Yes, there’s a minimally invasive procedure that uses a catheter -- TAVR -- that may be a better choice for some people who are at moderate to high risk of complications from open heart surgery.
TAVR stands for transcatheter aortic valve replacement. Using a catheter that goes through an artery, the doctor inserts a collapsible replacement valve into your body’s own aortic valve. When expanded, the new valve pushes tissue on the old valve out of the way and begins regulating blood flow. Your experience is similar to having a stent inserted. TAVR can sometimes be done under light sedation, avoiding the risks associated with general anesthesia. TAVR requires a very small incision at most, and leaves all your chest bones in place.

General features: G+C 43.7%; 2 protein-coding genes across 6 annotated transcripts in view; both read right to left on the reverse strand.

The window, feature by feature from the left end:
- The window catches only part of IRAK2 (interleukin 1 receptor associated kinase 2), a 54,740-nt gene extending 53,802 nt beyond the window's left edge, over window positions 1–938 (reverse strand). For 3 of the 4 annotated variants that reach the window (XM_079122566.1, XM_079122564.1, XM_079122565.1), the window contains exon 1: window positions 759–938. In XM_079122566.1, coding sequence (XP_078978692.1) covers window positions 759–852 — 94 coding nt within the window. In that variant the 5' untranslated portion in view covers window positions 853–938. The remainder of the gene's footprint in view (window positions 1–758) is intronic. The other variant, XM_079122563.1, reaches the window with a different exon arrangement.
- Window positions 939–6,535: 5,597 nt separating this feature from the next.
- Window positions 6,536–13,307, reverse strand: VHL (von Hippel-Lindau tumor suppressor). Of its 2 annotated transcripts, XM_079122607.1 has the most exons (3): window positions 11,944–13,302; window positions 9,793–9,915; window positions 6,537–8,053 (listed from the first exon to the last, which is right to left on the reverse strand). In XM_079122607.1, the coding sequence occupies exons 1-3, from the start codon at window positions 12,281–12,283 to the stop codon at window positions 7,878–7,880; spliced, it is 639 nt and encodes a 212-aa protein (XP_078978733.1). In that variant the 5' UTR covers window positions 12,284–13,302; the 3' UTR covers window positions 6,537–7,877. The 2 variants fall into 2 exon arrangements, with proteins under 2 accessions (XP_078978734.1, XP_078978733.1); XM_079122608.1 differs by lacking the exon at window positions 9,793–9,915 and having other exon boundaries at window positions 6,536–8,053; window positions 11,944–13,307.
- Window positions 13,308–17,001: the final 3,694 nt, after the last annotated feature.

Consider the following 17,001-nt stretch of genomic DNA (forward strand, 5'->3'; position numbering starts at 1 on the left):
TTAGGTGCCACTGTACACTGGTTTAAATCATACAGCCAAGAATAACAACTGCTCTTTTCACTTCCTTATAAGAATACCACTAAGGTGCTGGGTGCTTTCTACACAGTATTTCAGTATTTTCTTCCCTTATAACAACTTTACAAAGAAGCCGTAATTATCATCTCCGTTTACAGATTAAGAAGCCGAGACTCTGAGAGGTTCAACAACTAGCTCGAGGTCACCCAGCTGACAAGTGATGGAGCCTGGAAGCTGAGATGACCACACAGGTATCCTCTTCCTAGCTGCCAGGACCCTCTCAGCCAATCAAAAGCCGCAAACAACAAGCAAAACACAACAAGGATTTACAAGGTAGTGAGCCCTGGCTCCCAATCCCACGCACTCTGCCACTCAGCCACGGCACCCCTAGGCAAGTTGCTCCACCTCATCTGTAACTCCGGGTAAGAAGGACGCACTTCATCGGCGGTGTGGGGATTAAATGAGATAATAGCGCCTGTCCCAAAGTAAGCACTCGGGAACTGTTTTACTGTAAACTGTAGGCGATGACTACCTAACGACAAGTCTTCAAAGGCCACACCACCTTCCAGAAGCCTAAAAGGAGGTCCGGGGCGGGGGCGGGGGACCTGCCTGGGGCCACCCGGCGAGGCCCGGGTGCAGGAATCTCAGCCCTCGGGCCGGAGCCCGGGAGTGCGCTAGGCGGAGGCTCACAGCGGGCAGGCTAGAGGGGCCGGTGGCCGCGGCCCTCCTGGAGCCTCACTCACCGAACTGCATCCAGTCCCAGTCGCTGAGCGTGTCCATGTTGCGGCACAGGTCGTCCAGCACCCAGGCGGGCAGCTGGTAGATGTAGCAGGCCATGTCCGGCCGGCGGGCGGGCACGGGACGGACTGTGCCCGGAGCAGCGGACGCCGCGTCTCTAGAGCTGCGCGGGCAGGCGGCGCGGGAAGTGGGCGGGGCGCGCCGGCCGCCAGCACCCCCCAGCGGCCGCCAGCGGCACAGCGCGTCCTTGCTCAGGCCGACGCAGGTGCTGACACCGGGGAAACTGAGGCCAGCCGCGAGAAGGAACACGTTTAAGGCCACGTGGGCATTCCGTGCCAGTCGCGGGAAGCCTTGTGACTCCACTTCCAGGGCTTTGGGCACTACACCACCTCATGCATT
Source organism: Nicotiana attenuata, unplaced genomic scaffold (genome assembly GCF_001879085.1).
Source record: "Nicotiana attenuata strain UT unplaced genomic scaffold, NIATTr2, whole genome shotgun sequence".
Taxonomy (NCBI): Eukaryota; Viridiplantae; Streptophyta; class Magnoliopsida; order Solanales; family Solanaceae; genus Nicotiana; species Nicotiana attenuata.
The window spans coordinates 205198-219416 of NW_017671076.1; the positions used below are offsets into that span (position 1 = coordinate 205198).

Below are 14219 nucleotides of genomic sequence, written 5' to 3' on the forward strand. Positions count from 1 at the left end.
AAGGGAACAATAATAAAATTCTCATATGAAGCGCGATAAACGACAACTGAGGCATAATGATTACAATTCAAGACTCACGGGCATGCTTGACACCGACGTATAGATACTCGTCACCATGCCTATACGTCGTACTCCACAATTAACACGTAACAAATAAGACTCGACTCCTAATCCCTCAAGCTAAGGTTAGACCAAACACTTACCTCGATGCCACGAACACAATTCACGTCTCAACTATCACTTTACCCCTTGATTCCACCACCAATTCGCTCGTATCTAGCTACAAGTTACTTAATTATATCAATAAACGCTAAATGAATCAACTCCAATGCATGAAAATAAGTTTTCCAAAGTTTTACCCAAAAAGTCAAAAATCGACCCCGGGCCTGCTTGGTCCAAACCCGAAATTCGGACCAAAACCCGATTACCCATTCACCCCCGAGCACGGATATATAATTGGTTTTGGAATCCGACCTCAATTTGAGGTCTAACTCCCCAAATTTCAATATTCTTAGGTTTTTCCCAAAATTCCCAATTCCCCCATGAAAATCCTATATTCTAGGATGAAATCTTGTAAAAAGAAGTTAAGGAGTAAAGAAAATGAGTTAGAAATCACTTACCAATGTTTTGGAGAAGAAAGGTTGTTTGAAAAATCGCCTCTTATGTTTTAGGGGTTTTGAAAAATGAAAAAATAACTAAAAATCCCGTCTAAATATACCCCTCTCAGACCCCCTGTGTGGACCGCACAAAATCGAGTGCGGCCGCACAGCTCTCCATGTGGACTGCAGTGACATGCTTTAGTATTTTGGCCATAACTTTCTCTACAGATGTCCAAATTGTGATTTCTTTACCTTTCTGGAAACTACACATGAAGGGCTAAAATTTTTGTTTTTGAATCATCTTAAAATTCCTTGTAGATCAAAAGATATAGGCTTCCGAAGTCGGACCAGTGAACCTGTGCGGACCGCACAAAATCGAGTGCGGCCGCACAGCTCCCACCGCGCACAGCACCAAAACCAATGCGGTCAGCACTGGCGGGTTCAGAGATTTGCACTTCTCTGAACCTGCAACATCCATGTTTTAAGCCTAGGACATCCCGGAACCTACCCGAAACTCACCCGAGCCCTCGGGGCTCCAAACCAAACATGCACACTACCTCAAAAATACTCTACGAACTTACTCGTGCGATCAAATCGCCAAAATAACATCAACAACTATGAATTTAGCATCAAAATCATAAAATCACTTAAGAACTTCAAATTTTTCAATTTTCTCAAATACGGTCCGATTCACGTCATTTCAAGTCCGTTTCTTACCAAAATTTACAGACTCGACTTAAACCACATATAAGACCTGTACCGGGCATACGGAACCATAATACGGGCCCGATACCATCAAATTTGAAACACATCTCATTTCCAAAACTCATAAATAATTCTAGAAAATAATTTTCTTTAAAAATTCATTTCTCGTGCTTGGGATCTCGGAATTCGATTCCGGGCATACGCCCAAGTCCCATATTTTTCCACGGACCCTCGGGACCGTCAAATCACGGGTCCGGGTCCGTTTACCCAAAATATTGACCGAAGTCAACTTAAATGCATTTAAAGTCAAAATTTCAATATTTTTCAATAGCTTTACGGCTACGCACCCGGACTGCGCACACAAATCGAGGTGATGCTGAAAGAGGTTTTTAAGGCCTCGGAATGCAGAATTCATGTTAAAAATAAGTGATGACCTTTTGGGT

TAVR may be the better choice for people who are older, frail and have a history of health problems, such as stroke, heart attack, atrial fibrillation, COPD, peripheral artery disease, diabetes and high blood pressure.
No procedure is without risks. The risks from TAVR include bleeding, stroke, irregular heart rhythm, need for pacemaker after the procedure and, in rare cases, death. However, most people who have the TAVR procedure enjoy greater quality of life and life expectancy.